Editor ed = doc.Editor;

 

      // Stop if we have a state problem (shouldn't happen)

 

      if (_engine == null || _scope == null)

      {

        ed.WriteMessage("\nRuntime needs initializing.");

        return;

      }

 

      // Introduce the environment

 

      ed.WriteMessage("\nInteractive Python scripting...");

 

      string sep = "".PadLeft(80, '_') + "\n";

      bool cont = true;

      string text = "";

 

      // Loop until cancelled or executed

 

      while (cont)

      {

        // Echo the current unexecuted buffer contents

 

        if (text != "")

          ed.WriteMessage(sep + "\nScript buffer:\n" + text + sep);

 

        // Get a line of Python

 

        PromptStringOptions pso =

          new PromptStringOptions("\n>>");

        pso.AllowSpaces = true;

 

        PromptResult pr = ed.GetString(pso);

        if (pr.Status == PromptStatus.OK)

        {

          // If a blank line, execute the buffer

 

          if (pr.StringResult == "")

          {

            try

            {

              _engine.Execute(text, _scope);

              text = "";

              cont = false;

            }

            catch (System.Exception ex)

            {

              ed.WriteMessage("\nError: " + ex.Message);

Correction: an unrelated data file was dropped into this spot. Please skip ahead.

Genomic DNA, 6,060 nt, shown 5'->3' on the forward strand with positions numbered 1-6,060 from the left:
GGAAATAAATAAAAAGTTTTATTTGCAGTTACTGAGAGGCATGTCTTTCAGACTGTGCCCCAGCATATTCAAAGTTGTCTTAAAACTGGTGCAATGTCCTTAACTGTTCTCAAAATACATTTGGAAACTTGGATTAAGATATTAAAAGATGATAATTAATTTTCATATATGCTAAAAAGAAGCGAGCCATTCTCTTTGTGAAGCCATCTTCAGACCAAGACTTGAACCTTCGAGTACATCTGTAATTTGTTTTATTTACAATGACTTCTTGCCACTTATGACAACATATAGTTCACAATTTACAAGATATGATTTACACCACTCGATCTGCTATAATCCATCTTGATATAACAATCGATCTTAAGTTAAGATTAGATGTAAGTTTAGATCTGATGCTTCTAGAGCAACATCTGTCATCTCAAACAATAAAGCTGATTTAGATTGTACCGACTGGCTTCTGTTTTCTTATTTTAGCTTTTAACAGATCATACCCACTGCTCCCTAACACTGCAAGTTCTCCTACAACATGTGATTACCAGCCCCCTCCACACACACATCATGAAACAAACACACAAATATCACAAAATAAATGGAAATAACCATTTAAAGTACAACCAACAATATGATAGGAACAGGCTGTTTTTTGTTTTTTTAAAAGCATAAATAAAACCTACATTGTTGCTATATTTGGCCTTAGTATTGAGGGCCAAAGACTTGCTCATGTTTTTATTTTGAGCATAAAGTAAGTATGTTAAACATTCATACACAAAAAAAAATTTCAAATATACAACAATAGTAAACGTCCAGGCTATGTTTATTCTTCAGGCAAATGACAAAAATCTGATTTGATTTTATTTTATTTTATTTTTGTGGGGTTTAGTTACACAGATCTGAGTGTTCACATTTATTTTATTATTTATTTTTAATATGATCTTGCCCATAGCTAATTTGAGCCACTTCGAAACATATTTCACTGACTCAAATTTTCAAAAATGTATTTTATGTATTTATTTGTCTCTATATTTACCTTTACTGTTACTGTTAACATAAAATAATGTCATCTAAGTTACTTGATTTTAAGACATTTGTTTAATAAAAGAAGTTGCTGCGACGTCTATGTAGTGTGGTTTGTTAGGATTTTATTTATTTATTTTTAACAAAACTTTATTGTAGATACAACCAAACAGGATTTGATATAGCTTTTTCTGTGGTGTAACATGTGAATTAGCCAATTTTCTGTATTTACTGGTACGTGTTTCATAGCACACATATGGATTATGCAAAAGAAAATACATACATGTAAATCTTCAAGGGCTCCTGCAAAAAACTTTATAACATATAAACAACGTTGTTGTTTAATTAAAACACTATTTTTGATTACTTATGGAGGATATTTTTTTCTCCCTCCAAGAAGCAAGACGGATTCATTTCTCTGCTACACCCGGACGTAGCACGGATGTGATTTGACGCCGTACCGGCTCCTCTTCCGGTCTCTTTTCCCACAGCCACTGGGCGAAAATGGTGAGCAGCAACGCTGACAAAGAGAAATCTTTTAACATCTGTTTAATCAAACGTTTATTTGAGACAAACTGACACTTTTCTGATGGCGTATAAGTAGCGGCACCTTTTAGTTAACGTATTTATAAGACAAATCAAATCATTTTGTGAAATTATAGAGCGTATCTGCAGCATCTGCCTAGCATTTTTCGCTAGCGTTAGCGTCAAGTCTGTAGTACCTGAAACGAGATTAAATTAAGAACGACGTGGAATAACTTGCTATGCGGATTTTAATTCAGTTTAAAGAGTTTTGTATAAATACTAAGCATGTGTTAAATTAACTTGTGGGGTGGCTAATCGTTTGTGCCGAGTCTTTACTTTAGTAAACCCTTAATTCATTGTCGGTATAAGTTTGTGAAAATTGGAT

cont = false;

            }

          }

          else

          {

            // Otherwise append the string to the buffer

 

            text += pr.StringResult + "\n";

          }

        }

        else

        {

          // If anything else but OK was received then

          // stop looping

 

          cont = false;

        }

      }

    }

 

    [CommandMethod("-PYLOAD")]

    public static void PythonLoadCmdLine()

    {

      PythonLoad(true);

    }

 

    [CommandMethod("PYLOAD")]

    public static void PythonLoadUI()

    {

      PythonLoad(false);

    }

 

    public static void PythonLoad(bool useCmdLine)

    {

      Document doc =

        Application.DocumentManager.MdiActiveDocument;

      Editor ed = doc.Editor;

 

      short fd =

        (short)Application.GetSystemVariable("FILEDIA");

 

      // As the user to select a .py file

 

      PromptOpenFileOptions pfo =

          new PromptOpenFileOptions(

            "Select Python script to load"

          );

      pfo.Filter = "Python script (*.py)|*.py";

      pfo.PreferCommandLine =

        (useCmdLine || fd == 0);

      PromptFileNameResult pr =

        ed.GetFileNameForOpen(pfo);

 

      // And then try to load and execute it

 

      if (pr.Status == PromptStatus.OK)

        ExecutePythonScript(pr.StringResult);

    }

 

    [LispFunction("PYLOAD")]

    public ResultBuffer PythonLoadLISP(ResultBuffer rb)

    {

      const int RTSTR = 5005;

 

      Document doc =

        Application.DocumentManager.MdiActiveDocument;

      Editor ed = doc.Editor;

 

      if (rb == null)

      {

        ed.WriteMessage("\nError: too few arguments\n");

      }

      else

      {

        // We're only really interested in the first argument

 

        Array args = rb.AsArray();

        TypedValue tv = (TypedValue)args.GetValue(0);

 

        // Which should be the filename of our script

 

        if (tv != null && tv.TypeCode == RTSTR)

        {

          // If we manage to execute it, let's return the